A situational analysis of child and adolescent mental health services in Ghana, Uganda, South Africa and Zambia
Objective: Approximately one in five children and adolescents (CA) suffer from mental disorders. This paper reports on the findings of a situational analysis of CA mental health policy and services in Ghana, Uganda, South Africa and Zambia. The findings are part of a 5 year study, the Mental Health and Poverty Project, which aims to provide new knowledge regarding multi-sectoral approaches to breaking the cycle of poverty and mental ill-health in Africa. Method: The World Health Organization's Assessment Instrument for Mental Health Systems (WHO-AIMS) Version 2.2 was used to collect quantitative information on mental health resources. Mental health policies and legislation were analysed using the WHO Policy and Plan, and Legislation Checklists. Qualitative data were collected through focus groups and interviews. Results: Child and adolescent mental health (CAMH) - related legislation, policies, services, programmes and human resources are scarce. Stigma and low priority given to mental health contribute to low investment in CAMH. Lack of attention to the impoverishing impact of mental disorders on CA and their families contribute to the burden. Conclusion: Scaling up child and adolescent mental health services (CAMHS) needs to include anti-stigma initiatives, and a greater investment in CAMH. Clear policy directions, priorities and targets should be set in country-level CAMH policies and plans. CAMHS should be intersectoral and include consideration of the poverty - mental health link. The roles of available mental health specialists should be expanded to include training and support of practitioners in all sectors. Interventions at community level are needed to engage youth, parents and local organizations to promote CAMH.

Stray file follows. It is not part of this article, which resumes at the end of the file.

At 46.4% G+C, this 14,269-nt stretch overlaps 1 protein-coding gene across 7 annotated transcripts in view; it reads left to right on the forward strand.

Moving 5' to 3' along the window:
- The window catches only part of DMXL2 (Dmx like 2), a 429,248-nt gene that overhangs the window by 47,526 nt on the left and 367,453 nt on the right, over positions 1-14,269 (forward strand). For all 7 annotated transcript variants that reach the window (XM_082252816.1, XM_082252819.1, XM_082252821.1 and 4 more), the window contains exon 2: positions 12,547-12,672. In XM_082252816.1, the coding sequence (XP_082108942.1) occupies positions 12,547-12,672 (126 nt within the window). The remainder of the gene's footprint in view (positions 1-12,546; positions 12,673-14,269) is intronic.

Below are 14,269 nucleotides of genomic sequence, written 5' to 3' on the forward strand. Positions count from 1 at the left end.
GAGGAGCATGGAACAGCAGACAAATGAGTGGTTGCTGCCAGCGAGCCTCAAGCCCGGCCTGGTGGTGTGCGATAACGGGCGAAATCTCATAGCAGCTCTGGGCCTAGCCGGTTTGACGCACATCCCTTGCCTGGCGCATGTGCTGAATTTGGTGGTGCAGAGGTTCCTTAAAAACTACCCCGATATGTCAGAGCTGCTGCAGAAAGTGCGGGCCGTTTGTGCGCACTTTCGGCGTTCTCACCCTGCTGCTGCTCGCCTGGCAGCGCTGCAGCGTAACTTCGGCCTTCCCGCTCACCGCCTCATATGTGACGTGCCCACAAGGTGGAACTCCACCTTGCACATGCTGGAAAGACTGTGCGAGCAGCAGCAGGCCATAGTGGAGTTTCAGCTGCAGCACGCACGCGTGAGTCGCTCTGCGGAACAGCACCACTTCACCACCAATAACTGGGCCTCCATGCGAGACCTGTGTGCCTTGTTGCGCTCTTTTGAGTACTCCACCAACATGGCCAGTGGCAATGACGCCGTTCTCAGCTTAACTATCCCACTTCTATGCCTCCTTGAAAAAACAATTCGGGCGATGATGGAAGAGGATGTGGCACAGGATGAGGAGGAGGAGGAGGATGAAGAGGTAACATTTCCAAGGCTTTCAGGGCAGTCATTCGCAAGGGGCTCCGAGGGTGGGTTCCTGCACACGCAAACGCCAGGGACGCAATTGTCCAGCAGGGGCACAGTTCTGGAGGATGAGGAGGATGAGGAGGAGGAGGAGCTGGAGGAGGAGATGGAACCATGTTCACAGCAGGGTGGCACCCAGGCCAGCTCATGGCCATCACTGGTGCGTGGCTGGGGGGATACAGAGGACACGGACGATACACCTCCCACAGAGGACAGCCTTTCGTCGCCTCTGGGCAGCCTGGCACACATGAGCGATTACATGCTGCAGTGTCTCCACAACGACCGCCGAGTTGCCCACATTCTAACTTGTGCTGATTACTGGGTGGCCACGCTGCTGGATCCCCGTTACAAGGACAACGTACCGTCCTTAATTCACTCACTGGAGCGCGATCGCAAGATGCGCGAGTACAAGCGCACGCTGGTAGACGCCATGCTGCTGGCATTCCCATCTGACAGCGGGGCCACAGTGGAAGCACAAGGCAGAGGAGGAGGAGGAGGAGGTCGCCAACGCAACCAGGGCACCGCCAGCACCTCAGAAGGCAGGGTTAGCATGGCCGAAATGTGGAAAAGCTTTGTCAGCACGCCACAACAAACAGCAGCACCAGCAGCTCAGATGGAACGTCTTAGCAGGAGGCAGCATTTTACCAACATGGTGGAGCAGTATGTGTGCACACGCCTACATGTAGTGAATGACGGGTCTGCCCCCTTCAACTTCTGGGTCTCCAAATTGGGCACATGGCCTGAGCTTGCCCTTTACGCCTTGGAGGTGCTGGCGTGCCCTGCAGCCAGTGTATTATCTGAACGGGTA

African Journal of Psychiatry (2010) 13 (2) 132-139